Counting customers has always been part of the retail business. But early methods weren't exactly cutting-edge: Bored traffic monitors stood for hours outside malls and retail stores, using clipboards and handheld “clickers” to count visitors as they walked in and out. This labor-intensive approach led to a lot of inaccuracy.

But today's people-counting technologies offer more information and greater accuracy than ever before. Combining the Internet with smarter systems and faster computers, companies such as Roth Bros., RCT Systems, HeadCount Systems, and ShopperTrak continue to refine the science of monitoring pedestrian traffic.

Their aim is to meet the varied needs of executives in all aspects of retail real estate, from leasing, marketing and finance professionals to mall managers and corporate decision-makers. “We can now process much more information in far less time,” notes Todd Hansel, national sales manager for DigiCount, a traffic-monitoring system sold by Youngstown, Ohio-based Roth Bros. “That's the key.”

The latest

Recent advances in technology have enabled these companies to take their products in new directions — literally. DigiCount, for example, has moved beyond just counting how many people go into or come out of a store. “We're now able to count in multiple directions,” Hansel explains. “We can actually determine whether someone went into an area and then turned to the right or to the left or went straight.”

The DigiCount system analyses video images using a sophisticated algorithm. It can be placed anywhere inside a mall or retail store. “We can track flow within highly specific areas. Let's say we put a camera outside a key tenant's store,” Hansel continues. “We can not only tell how many people go into that store, we can tell how many people walk by the store and how many don't go in. This feature is something that we've had for approximately the past year.”

Better technology also led to another relatively new DigiCount feature — the ability to adjust to significant changes in lighting. “If you have a lot of skylights or a lot of glass, then when the sun goes down, when a storm blows in, or you have some other significant change in the external lighting conditions, that can play havok with your counts,” Hansel says. “But we now have a very advanced program that can adjust for changes in lighting with a high degree of accuracy.” The technology gives DigiCount an edge over many competing traffic-monitoring systems, Hansel adds.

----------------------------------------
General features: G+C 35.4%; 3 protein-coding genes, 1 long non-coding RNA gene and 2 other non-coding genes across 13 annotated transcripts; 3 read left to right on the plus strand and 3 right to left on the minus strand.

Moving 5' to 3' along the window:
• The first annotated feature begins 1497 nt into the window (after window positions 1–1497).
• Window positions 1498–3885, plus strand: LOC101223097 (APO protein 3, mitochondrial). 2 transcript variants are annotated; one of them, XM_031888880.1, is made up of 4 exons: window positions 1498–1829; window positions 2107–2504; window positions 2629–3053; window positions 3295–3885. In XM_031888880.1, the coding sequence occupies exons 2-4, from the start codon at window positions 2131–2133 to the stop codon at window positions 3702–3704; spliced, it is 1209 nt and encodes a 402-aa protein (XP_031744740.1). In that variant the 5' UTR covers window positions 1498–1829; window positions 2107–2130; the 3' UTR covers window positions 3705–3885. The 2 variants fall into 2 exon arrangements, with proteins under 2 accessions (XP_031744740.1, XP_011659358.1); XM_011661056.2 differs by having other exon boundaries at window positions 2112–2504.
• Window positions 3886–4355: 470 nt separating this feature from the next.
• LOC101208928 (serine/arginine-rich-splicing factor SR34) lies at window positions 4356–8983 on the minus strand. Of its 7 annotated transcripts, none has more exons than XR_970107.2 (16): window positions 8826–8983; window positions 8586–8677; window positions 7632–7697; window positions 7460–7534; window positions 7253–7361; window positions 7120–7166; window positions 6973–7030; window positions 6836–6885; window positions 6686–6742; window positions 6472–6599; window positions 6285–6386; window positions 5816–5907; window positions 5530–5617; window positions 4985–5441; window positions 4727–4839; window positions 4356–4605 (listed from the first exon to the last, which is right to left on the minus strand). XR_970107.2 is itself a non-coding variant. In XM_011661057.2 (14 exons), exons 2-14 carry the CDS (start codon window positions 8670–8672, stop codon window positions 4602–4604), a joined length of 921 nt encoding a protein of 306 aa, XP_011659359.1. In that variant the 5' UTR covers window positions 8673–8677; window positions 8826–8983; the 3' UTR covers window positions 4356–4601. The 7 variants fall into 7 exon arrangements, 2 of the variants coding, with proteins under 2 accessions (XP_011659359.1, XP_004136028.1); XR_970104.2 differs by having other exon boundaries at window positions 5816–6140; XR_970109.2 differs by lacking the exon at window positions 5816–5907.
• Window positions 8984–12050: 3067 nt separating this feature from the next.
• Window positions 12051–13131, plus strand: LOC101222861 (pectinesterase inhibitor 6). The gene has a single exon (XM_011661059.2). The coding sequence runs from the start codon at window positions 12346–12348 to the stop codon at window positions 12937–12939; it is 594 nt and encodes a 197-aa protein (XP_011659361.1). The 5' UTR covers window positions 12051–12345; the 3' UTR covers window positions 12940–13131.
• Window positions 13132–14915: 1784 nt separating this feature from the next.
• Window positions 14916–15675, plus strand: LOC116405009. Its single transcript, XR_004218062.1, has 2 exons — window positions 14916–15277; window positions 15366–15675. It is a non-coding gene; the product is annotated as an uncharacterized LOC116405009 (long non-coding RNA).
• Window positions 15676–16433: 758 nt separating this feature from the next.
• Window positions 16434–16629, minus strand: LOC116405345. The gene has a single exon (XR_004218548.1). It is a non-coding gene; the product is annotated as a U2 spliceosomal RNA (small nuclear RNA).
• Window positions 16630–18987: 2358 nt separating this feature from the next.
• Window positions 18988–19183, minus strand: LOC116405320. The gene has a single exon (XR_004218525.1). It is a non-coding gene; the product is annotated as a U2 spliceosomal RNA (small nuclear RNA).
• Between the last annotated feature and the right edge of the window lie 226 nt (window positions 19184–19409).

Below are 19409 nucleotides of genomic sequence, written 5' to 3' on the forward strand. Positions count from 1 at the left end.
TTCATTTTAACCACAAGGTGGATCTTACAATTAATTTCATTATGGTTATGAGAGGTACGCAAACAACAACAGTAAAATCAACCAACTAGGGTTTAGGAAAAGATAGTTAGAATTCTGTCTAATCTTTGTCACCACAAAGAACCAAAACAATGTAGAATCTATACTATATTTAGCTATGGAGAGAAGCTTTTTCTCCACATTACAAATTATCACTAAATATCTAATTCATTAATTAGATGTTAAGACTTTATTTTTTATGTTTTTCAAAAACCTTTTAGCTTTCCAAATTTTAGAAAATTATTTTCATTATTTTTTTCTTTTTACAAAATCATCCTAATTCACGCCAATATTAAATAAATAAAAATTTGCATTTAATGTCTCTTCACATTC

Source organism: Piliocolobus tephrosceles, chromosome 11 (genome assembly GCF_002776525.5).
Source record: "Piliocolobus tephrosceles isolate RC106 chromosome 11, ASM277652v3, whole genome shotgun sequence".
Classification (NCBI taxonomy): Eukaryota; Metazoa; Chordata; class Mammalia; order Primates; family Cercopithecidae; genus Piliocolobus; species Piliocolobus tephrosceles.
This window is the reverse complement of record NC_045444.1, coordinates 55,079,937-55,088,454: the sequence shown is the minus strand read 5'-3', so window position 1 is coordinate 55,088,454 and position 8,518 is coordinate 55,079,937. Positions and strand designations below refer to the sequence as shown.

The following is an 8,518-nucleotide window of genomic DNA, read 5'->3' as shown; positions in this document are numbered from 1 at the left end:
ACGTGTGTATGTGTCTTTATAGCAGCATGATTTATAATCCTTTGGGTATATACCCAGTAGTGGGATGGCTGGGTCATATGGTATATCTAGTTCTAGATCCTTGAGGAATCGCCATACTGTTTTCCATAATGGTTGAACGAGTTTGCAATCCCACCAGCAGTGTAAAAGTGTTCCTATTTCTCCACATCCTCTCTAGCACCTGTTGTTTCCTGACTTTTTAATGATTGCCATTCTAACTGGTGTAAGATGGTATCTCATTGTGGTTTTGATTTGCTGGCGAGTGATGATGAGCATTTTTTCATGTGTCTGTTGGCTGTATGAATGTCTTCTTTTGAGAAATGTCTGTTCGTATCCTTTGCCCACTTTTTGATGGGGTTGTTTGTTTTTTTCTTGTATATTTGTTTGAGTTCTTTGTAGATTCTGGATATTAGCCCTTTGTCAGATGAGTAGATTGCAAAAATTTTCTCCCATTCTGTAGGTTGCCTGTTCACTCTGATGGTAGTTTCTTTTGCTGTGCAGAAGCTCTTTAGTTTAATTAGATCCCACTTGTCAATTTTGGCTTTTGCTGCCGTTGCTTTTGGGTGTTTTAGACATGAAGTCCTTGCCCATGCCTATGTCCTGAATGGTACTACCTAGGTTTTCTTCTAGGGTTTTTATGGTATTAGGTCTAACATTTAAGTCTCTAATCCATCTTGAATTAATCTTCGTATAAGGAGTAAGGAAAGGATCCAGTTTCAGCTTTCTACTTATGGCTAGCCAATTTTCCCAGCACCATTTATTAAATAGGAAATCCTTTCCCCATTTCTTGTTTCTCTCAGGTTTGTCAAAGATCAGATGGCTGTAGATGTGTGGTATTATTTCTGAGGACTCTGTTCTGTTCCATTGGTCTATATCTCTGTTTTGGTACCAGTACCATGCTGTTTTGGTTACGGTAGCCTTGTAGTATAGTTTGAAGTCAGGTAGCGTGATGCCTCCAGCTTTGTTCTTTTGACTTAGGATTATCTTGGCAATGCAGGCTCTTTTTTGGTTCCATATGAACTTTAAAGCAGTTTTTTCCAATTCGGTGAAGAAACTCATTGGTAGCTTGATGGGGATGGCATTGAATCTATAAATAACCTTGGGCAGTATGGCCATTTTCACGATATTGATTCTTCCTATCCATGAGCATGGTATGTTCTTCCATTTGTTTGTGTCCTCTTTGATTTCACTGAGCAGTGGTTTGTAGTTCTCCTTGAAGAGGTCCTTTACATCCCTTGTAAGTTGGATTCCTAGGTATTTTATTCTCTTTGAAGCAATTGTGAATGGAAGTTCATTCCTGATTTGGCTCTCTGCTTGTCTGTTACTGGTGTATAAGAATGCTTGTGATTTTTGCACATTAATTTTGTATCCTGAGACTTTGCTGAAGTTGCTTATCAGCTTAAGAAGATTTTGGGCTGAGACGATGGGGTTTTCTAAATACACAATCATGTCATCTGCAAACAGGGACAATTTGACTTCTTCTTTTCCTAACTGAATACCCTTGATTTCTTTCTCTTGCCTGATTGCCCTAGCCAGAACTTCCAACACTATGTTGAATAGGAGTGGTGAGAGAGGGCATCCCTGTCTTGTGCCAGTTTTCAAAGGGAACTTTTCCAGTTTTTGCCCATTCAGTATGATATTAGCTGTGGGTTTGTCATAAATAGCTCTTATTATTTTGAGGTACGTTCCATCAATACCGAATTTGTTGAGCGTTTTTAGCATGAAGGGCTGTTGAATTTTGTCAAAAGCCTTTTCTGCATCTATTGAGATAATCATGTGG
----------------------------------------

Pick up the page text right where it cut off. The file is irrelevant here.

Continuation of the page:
Adding the Internet

The Internet, too, has added new capabilities to many traffic-monitoring systems. For example, DigiCount, HeadCount Systems and other firms now offer real-time remote viewing, which eliminates the need for mailing of faxing written traffic-count reports. “Take the example of a shopping center company with 40 or 50 properties across the country,” says John Plainos, president of Wilmington, Del.-based HeadCount Systems North America. “Using a password, executives with that company can log into the system from anywhere and view the traffic at any of those properties in real time.”

Such information can also be customized. “You might have a leasing agent in a corporate office meeting with a tenant,” Hansel says. “That leasing agent could click on a report and show the tenant that, as of 1 p.m. today, ‘X’ number of people have come in. And then the leasing agent could show the tenant the historical traffic for the entire center, or the flow at any number of other locations within that center that are being measured by DigiCount.”

The traffic flows could also be integrated with data from POS machines, daily sales report programs, and other financial systems. “That's where it really becomes meaningful, to compare revenue to traffic,” Hansel says.

Specialty leasing

These systems help shopping center executives direct visitors toward specific areas of the mall. For example, popular specialty leasing vendors could be placed in slow areas to boost surrounding tenants' business. Hard data from the traffic-counting system could also be used to counter excuse-prone, under-performing retailers.

“When a shopping center puts in a counting system, they're usually doing it because tenants are complaining that there isn't enough traffic in the mall,” notes Hansel. “Then, once the system is in place and measuring traffic, the tenants might say, ‘Well, there's no traffic in my corridor. I'm in the dead area.’ Everyone is always in the worst area, right?”

Armed with data from a traffic-monitoring system, however, malls can work with retailers to find the real cause of the problem.

On the horizon

Count on traffic-counting companies to continue to expand their services. Chicago-based RCT, for example, now sells weekly reports combining RCT's traffic statistics with the Bank of Tokyo-Mitsubishi's chain store sales data. The goal is to create a national benchmark for sales per visitor. HeadCount uses its technology to beef up client security by monitoring, not only where visitors go in the mall, but also where they commit crimes. And DigiCount is developing systems that will measure how long customers stand in front of advertisements in malls and retail stores. Clipboards and clickers, it seems, are a thing of the past.